Former Navy Chief Petty Officer and Naval Reservist Indicted for ID Theft Scheme
FRESNO, Calif. — On Jan. 28, a federal grand jury in Fresno indicted Selma couple Marquis Asaad Hooper, 30, and Natasha Renee Chalk, 37, charging them with conspiracy to commit wire fraud, wire fraud, and aggravated identity theft, U.S. Attorney McGregor W. Scott announced.
According to court documents, Hooper was stationed in Japan as a chief petty officer with the Navy’s Seventh Fleet until October 2018. His wife, Chalk, was a naval reservist stationed at Naval Air Station Lemoore in California. Hooper separated from the Navy in October 2018. Shortly before Hooper’s separation was final, Hooper and Chalk fraudulently obtained access to a database containing millions of people’s personal information. The company that operates the database only grants access to legitimate businesses and government agencies and only for business or government purposes, such as police departments attempting to locate suspects or banks confirming the information in account applications.
In late August 2018, Hooper contacted the company, falsely claiming that the Seventh Fleet needed access to the database to run background checks on Navy personnel. Based on that information, the company approved the account. Hooper signed the company’s subscriber agreement, purporting to act on behalf of his fleet. In reality, Hooper was not acting on behalf of his fleet, and Hooper did not access the database for a legitimate government purpose. Instead, he added Chalk, who was not a member of his fleet, and other individuals to the database account. Over the next approximately two and a half months, Hooper and Chalk searched for tens of thousands of individuals on the database and sold the information they obtained on those individuals to third parties in exchange for bitcoin. The third parties used the information to commit identity theft.
For instance, in November 2018, a man in Gilbert, Arizona, attempted to withdraw money from another person’s bank account using a fake driver’s license created with information Hooper had retrieved from the database. The company shut down Hooper’s and Chalk’s database account in December 2018. Three months later, they tried again to get access to the database through one of Hooper’s Navy contacts stationed on the U.S.S. George Washington, docked in Newport News, Virginia. Hooper had the contact falsely state that another Navy member, L.B., was the contact’s supply officer. Hooper and Chalk then conspired to send the contact a subscriber agreement for the database, a fake driver’s license for L.B., and a fake letter from the contact’s commanding officer, all containing forged signatures.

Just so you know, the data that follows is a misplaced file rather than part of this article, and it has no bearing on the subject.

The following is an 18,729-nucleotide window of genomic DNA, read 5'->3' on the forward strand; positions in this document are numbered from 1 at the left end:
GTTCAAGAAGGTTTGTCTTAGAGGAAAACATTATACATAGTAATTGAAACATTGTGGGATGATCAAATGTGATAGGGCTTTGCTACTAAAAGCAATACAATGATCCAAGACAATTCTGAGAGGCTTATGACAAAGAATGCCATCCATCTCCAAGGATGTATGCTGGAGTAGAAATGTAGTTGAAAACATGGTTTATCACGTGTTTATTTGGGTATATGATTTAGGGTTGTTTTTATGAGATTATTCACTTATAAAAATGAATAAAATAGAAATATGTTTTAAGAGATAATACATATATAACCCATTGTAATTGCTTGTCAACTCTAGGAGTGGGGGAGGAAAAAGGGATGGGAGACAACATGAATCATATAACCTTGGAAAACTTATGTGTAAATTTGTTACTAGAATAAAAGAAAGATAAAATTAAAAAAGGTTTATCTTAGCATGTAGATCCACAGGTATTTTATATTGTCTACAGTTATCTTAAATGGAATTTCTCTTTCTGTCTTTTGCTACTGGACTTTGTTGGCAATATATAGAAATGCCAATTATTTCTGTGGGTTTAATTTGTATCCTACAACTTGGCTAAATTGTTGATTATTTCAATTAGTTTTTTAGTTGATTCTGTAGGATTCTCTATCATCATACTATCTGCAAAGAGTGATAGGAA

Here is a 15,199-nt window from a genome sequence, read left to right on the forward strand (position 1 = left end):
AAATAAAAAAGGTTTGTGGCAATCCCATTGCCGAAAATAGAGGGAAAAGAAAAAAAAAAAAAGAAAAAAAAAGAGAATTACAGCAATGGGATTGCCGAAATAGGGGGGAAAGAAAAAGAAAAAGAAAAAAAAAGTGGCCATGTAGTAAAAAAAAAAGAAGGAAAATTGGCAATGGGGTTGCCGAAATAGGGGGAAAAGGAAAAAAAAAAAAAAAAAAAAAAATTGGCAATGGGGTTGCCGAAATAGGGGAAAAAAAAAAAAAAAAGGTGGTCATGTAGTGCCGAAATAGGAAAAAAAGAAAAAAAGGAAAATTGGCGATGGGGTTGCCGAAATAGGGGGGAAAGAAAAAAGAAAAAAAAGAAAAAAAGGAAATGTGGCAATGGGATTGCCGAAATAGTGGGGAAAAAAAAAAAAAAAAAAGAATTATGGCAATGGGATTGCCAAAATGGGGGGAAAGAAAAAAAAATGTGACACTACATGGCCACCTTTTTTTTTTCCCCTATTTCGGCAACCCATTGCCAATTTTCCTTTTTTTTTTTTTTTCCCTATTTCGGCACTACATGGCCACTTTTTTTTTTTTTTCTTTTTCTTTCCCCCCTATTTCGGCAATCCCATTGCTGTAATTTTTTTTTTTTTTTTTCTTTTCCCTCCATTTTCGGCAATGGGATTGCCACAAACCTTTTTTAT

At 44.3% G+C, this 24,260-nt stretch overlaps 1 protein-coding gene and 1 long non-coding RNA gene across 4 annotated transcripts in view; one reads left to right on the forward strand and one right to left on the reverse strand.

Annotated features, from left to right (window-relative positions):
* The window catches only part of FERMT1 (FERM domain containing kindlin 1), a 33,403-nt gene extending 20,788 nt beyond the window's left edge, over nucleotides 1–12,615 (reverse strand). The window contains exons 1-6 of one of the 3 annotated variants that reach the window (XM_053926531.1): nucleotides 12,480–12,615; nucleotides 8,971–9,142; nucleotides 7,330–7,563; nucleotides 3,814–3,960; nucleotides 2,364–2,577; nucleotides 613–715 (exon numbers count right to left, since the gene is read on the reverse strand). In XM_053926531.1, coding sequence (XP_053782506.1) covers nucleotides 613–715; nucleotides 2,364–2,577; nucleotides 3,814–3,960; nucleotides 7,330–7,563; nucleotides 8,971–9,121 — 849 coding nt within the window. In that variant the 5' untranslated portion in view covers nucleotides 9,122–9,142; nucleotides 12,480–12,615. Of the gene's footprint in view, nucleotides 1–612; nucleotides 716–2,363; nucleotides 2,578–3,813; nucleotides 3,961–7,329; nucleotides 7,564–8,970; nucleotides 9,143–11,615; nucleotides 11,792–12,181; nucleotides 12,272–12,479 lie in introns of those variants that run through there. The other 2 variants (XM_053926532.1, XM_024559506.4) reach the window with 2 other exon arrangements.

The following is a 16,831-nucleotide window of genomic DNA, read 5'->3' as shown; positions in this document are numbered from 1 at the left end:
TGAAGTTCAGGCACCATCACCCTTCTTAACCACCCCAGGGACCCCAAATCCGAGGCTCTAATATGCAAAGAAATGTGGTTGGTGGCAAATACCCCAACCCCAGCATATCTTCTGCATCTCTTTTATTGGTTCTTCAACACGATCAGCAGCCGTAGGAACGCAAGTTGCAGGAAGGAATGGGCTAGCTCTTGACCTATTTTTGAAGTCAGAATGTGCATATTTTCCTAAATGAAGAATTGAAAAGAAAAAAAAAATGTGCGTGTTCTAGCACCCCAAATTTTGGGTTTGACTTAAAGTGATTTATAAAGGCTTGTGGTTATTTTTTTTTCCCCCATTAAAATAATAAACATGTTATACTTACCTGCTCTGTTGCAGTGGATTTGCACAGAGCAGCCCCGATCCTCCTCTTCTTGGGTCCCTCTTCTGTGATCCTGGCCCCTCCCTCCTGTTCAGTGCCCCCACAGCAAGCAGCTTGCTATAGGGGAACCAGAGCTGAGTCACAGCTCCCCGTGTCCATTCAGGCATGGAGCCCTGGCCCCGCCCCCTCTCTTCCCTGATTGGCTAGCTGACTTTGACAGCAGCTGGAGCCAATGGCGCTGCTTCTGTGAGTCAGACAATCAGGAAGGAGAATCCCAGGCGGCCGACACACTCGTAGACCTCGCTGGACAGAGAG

This case is the product of an investigation by the Naval Criminal Investigative Service, the Federal Bureau of Investigation, and Homeland Security investigations. Assistant U.S. Attorneys Vincente A. Tennerelli and Joseph D. Barton are prosecuting the case.
If convicted, Hooper and Chalk face a maximum statutory penalty of 20 years in prison on the conspiracy and wire fraud charges and a mandatory two-years in prison, consecutive to any other sentence, on the aggravated identity theft charges. Any sentence, however, would be determined at the discretion of the court after consideration of any applicable statutory factors and the Federal Sentencing Guidelines, which take into account a number of variables. The charges are only allegations; the defendants are presumed innocent until and unless proven guilty beyond a reasonable doubt.